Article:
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Thread: Helmet

  1. #1
    Senior Member Fangowolf's Avatar
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    Helmet

    Okay I admit it, I have been riding without a helmet. I've only really been in the neighborhood and on bike paths, so I wasn't really worried about it. This weekend I saw a friends facebook post from several months ago, where a car bumped him off the road and he wound up cracking his helmet.

    So now I'm thinking I will need a helmet at some point. I'm looking at the price spread and I see $20-$180. I can see some big differences between 20 and 60-70 ish helmets, above that and it is getting fuzzier. Any non speed reasons to go over 80 ish for a helmet?

  2. #2
    Junior Member Bill Walker's Avatar
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    The simple answer is no. I just bought a new Scott that is light, very comfortable and has large air vents. It also has a removable visor and do my eye is not ugly. I paid $45 at my LBS.

    Happy Monday!

    Bill

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    Senior Member Fangowolf's Avatar
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    Thanks, I combed through the search findings and finally found a thread on the same type post, so it looks like at a certain point they all protect about the same, with varying amounts of weight, ventilation, straps and looks. Sorry should have spent more time in the search.
    Last edited by Fangowolf; 10-01-12 at 09:02 AM.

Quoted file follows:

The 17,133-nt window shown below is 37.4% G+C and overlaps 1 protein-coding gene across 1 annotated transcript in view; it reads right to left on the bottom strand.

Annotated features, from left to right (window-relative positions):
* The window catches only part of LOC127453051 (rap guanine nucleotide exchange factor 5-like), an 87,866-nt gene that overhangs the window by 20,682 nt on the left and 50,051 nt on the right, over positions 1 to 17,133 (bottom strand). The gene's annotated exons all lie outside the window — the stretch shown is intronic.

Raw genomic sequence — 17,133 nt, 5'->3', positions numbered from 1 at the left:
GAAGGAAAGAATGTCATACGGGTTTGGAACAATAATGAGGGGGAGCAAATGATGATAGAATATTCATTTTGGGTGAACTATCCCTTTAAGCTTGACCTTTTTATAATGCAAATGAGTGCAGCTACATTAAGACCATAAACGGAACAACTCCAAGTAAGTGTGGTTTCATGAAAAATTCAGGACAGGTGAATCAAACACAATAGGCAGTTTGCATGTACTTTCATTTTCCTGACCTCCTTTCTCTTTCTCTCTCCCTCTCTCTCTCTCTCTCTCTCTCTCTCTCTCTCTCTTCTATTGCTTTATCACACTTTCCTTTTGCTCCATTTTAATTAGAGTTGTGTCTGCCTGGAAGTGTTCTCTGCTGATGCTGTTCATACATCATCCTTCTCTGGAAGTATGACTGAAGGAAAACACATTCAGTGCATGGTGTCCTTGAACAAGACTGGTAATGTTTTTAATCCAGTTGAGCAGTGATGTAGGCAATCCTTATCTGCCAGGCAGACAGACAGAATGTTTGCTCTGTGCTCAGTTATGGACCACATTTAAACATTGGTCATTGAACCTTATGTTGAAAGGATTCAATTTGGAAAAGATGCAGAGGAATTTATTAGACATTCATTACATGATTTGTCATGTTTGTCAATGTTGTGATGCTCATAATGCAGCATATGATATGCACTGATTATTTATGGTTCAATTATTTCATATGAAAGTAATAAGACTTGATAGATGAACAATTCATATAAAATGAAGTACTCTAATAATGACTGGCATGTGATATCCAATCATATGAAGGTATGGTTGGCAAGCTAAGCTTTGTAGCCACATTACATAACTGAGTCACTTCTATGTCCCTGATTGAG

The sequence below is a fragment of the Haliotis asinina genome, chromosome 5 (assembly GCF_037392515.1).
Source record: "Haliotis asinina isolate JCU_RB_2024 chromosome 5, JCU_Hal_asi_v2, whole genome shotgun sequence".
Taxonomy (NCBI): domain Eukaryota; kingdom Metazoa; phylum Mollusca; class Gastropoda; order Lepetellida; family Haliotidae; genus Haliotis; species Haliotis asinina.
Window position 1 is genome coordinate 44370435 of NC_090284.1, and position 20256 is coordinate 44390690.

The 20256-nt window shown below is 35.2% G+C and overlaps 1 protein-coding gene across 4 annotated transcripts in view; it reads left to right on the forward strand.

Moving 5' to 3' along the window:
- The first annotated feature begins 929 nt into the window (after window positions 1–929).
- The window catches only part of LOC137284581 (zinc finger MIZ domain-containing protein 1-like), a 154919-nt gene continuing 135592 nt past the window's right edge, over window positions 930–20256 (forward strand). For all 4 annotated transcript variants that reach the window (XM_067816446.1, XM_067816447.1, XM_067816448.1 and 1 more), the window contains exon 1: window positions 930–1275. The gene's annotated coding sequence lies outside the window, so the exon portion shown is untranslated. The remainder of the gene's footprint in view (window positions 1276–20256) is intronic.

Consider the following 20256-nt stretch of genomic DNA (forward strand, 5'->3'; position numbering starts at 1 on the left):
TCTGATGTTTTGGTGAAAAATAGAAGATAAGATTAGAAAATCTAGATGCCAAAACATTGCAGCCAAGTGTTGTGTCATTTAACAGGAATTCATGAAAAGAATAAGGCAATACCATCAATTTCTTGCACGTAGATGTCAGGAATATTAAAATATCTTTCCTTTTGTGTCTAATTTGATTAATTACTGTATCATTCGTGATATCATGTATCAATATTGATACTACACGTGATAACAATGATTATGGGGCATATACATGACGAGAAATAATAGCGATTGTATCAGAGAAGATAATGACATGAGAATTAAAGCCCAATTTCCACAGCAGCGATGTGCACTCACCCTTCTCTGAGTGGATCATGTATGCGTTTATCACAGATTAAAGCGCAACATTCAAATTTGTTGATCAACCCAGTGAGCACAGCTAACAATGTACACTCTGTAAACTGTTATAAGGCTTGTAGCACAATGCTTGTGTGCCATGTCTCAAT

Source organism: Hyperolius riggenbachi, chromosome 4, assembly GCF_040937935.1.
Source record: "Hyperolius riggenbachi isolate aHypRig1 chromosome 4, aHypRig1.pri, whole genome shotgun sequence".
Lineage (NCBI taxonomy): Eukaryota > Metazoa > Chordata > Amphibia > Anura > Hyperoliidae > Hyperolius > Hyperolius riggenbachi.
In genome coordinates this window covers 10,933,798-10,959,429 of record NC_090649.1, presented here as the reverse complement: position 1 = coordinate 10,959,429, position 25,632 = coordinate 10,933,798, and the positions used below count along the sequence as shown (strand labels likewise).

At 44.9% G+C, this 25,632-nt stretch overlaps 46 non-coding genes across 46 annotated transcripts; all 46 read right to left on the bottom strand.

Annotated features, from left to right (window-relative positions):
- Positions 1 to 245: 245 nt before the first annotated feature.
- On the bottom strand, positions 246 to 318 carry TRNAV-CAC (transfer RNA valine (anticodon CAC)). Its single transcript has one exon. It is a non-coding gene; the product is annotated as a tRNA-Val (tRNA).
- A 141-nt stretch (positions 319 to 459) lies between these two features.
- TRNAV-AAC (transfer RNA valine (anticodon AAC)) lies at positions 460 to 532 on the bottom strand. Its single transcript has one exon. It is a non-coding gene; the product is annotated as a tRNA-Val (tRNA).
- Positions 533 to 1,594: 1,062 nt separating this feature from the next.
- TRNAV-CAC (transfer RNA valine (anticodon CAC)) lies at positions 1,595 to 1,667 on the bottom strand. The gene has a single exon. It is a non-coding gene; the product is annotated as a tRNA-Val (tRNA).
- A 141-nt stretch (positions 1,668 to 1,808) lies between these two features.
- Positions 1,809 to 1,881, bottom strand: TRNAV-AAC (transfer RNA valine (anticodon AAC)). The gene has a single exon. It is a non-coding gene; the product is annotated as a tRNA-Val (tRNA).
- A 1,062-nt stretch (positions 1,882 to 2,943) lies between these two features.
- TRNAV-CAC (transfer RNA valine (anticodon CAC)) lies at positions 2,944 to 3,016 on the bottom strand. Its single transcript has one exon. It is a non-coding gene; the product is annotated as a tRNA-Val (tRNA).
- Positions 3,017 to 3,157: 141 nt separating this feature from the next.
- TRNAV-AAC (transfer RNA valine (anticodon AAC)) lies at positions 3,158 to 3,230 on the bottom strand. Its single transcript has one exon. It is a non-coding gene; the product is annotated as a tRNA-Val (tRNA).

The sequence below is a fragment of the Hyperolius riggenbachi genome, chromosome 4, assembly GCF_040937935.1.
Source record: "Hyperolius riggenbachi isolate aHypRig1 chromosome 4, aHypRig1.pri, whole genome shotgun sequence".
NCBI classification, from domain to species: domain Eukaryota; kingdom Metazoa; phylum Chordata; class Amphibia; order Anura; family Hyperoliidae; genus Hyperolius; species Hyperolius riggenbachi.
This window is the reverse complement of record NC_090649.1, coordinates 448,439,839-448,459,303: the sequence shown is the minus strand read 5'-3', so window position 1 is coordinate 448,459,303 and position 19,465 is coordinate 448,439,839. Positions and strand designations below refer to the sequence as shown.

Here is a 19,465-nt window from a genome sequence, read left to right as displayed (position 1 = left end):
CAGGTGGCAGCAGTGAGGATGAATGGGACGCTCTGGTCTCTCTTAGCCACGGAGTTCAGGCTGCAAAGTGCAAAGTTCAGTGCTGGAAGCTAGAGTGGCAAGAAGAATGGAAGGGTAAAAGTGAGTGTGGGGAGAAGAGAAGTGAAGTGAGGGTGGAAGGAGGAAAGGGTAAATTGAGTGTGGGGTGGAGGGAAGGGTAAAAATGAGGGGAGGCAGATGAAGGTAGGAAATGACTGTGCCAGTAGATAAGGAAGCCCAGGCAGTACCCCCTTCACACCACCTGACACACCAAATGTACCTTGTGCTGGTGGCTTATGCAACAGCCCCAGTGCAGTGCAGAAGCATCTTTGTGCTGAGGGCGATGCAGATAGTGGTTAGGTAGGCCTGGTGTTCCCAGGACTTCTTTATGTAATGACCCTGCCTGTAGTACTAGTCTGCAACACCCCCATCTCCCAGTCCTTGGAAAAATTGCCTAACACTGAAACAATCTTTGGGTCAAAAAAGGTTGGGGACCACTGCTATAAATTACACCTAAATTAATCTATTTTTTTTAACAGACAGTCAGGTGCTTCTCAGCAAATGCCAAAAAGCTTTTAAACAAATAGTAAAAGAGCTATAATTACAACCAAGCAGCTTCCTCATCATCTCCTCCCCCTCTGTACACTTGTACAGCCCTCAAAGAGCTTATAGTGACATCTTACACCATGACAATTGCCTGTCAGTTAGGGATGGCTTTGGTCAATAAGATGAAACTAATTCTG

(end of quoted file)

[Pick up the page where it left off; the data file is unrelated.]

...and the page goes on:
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    Senior Member mprelaw's Avatar
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    Quote Originally Posted by Fangowolf View Post
    Thanks, I combed through the search findings and finally found a thread on the same type post, so it looks like at a certain point they all protect about the same, with varying amounts of weight, ventilation, straps and looks. Sorry should have spent more time in the search.
    That's pretty much the major difference---rider comfort. But, fit also comes into play. Some models fit different head shapes better. I have a one size fits all head---my wife doesn't.

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    Last year my helmet was damaged while flying to Montana for the start of a tour. Luckily, we were camping 2 blocks from R.E.I. The $45 Giro helmet I bought is far inferior to my Girop Atmos, which was their top of the line at one point, from a standpoint of ventilation. It's also far inferior to my Orbea Odin.

    I suggest not relying on the Internets to purchase a helmet unless you take the free rider approach (using a brick and mortar store for advice and then buying on line to save money). Helmet fit can vary between makes and models. For example, you may wear a size L in a Giro helmet but only a M in a Bell helmet. Poor fit can take away from the effectiveness. I just did a 7,000+ people charity ride this weekend. Saw lots of people with helmets that were so poorly fitted that they would offer little if any protection in most types of crashes.

    BTW...I find heavily used MUP's more dangerous than many roads. And ever since I saw a woman I know in the hospital after a bike accident I always wear my helmet. She wasn't wearing hers when riding relatively slow near her 'hood. A car pulled out from a space and knocked her down. She suffered a pretty bad closed head injury and was in a coma for over a week.

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    Yes agreed from above that MUP's are more dangerous. Yikes.

    Don't buy online if you can avoid it. Go into a local LBS and try them on.

    I tried a new helmet about 2 months ago. It's a Cannondale Quick Helmet: http://www.rei.com/product/831182/ca...ck-bike-helmet

    I LOVE it. Great air flow and allows me to QUICKLY make it bigger or smaller depending on what I wear under the helmet.
    Feel free to visit my blog www.chefonabicycle.com